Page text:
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All states calculate child support using guidelines, meaning that the award involves a set mathematical calculation based upon the combined income of both parents. By adhering to strict guidelines rather than evaluating a list of factors, we can ensure that people in similar situations are consistently treated the same. States generally use one of two guideline models. The most common, also used in Pennsylvania, is called the income shares model.
The income shares model looks at the combined monthly income of the parents, how many children will be under the support order, and what percentage each parent contributes to the total monthly income. Based on the total income of the parents and how many children they have, the guideline provides an amount which constitutes the basic support obligation. Each parent is responsible for contributing the same percent to the basic support obligation as they contribute to the total monthly income. For example, if one parent contributes 75% of the total monthly income, he or she will be responsible for 75% of the amount set forth in the guideline.
Sometimes, however, the parents earn so much money that their income isn't even listed in the guideline. In Pennsylvania, the guideline only reaches $30,000. So, how do courts calculate child support for high net worth individuals earning more money than guidelines seem to contemplate? Common sense might say that courts should do an extrapolation of the chart, meaning they should simply do the math and see how much support the guideline would provide for, if it kept going past $30,000. In Pennsylvania, we have a separate support guideline for high income parents that does just that. However, there are a few problems with strictly adhering to the guideline in these high net worth cases.
In fashioning child support for high net worth parents, the guideline provides a formula to calculate the basic support obligation. Like cases involving standard income, the law permits courts to deviate from the guideline in certain cases, such as for substantial or shared custody, or allocation of other expenses, other income in the household, other support obligations that are already in place, and more. Even so, the award may still end up being excessive. Parents who have two children and earn a combined total monthly income of $30,000 have a basic support obligation of $3,902. You might already think this is a pretty high number, but imagine if the parents earned a combined income of $120,0000. In this case, if we are strictly adhering to the guideline for high income cases, the basic support obligation would be over $14,000 per month. Think about it, do you know any kids that spend $14,000 per month? Is that really a reasonable amount to pay in child support?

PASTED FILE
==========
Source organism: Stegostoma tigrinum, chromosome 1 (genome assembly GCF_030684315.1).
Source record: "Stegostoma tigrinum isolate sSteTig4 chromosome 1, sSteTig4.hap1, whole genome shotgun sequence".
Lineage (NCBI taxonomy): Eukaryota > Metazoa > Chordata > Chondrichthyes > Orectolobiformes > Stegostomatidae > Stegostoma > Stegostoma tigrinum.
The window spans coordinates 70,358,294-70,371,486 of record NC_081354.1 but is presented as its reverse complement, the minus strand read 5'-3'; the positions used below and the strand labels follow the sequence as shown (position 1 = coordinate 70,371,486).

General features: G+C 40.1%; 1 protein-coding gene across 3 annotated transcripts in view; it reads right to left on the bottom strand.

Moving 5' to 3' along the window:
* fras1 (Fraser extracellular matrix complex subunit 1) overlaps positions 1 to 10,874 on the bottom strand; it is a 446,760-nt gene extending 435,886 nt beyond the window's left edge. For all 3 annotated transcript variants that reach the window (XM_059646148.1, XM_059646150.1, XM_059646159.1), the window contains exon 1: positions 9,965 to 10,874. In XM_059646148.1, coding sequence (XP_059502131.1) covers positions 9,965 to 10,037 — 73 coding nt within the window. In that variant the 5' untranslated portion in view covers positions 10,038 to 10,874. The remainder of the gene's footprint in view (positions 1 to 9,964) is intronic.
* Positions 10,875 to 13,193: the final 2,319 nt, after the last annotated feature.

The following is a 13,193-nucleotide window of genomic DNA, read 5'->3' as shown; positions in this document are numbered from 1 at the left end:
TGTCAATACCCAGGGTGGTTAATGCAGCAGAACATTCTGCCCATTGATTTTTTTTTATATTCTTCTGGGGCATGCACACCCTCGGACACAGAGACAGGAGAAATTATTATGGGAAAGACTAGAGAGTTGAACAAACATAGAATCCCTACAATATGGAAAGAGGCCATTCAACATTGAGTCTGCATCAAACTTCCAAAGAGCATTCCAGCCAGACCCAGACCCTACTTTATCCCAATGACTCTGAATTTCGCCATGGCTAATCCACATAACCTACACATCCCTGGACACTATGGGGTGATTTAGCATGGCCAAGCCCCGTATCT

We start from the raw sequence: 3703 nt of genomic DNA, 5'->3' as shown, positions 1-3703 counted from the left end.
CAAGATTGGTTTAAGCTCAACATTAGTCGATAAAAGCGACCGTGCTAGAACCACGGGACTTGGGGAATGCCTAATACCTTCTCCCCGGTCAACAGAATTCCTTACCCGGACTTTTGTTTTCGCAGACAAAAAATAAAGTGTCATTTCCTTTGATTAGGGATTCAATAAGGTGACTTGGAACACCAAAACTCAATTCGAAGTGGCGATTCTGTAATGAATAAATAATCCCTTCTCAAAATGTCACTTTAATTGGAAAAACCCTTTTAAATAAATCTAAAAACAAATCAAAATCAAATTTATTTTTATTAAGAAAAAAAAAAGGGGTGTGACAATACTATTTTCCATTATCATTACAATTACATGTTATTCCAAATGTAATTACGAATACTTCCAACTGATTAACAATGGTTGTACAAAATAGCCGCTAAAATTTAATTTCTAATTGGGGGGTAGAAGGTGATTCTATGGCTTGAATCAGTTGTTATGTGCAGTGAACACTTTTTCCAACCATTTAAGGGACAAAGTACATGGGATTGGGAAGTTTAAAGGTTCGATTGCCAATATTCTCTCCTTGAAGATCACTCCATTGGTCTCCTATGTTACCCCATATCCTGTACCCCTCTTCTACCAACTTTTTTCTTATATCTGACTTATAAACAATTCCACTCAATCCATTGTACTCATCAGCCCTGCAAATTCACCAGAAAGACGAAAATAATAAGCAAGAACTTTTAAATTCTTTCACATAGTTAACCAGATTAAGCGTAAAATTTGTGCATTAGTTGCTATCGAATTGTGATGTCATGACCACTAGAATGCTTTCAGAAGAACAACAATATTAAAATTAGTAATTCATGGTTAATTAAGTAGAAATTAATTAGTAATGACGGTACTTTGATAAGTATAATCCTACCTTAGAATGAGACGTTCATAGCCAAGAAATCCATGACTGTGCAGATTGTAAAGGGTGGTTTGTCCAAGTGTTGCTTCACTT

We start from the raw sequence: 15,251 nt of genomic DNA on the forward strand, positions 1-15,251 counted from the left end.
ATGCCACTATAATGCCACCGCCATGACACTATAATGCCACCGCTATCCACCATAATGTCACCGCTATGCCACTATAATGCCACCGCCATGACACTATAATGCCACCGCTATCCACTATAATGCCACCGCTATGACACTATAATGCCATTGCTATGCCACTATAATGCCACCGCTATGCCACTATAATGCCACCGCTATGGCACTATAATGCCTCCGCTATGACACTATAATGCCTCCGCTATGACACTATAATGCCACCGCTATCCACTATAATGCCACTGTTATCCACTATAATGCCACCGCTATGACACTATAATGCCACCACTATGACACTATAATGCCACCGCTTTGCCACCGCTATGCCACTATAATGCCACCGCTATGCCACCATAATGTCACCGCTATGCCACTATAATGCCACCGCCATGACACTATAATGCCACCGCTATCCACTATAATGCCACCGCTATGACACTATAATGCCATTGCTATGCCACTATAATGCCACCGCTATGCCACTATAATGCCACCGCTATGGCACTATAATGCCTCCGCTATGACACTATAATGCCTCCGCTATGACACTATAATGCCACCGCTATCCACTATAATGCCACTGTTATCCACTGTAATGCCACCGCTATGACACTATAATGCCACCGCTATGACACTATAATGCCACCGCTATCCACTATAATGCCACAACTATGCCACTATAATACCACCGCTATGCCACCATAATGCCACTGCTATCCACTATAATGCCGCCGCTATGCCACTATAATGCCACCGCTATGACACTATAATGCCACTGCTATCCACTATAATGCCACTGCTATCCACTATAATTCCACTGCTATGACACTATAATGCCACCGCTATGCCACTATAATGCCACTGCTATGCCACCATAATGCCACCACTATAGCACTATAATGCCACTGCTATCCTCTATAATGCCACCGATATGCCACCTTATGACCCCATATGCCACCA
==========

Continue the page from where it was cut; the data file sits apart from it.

A recent Pennsylvania Supreme Court case has helped alleviate some of the confusion in this area. In a case brought before the court, the father's annual income had recently increased from about $2 million to approximately $15 million. As such, his child support obligation also increased from almost $8,000 per month, to $60,0000 per month (yes-you read that correctly.) As you can imagine, the father wasn't too happy about this, and argued that the court's strict adherence to the Pennsylvania guideline did not produce a reasonable result. The Pennsylvania Supreme Court agreed. Now, in addition to considering the guideline in high income cases, courts should engage in additional scrutiny of the reasonable needs of the particular child(ren).
This additional step of scrutiny could mean several things with regards to child support calculations in high income cases. On one hand, courts may decide that the child does not reasonably need the amount produced by the guideline, thus deviating downward. On the other hand, it gives courts the discretion to consider the lavish lifestyle that the child is accustomed to, and if the child's reasonable needs therefore preclude a downward deviation from the guideline. If the child is used to expensive vacations, lavish dinners, and the like, is it fair that the child must drastically change the way he or she has grown accustomed to living, simply because the custodial parent can no longer afford it and the wealthier parent doesn't want to foot the bill alone? Either way, one thing is for certain. Unlike in cases of standard income, where adherence to the guideline ensures the like treatment of those similarly situated, additional scrutiny regarding the reasonable needs of children in high income support cases gives the courts discretion to treat wealthy families differently, despite similar circumstances.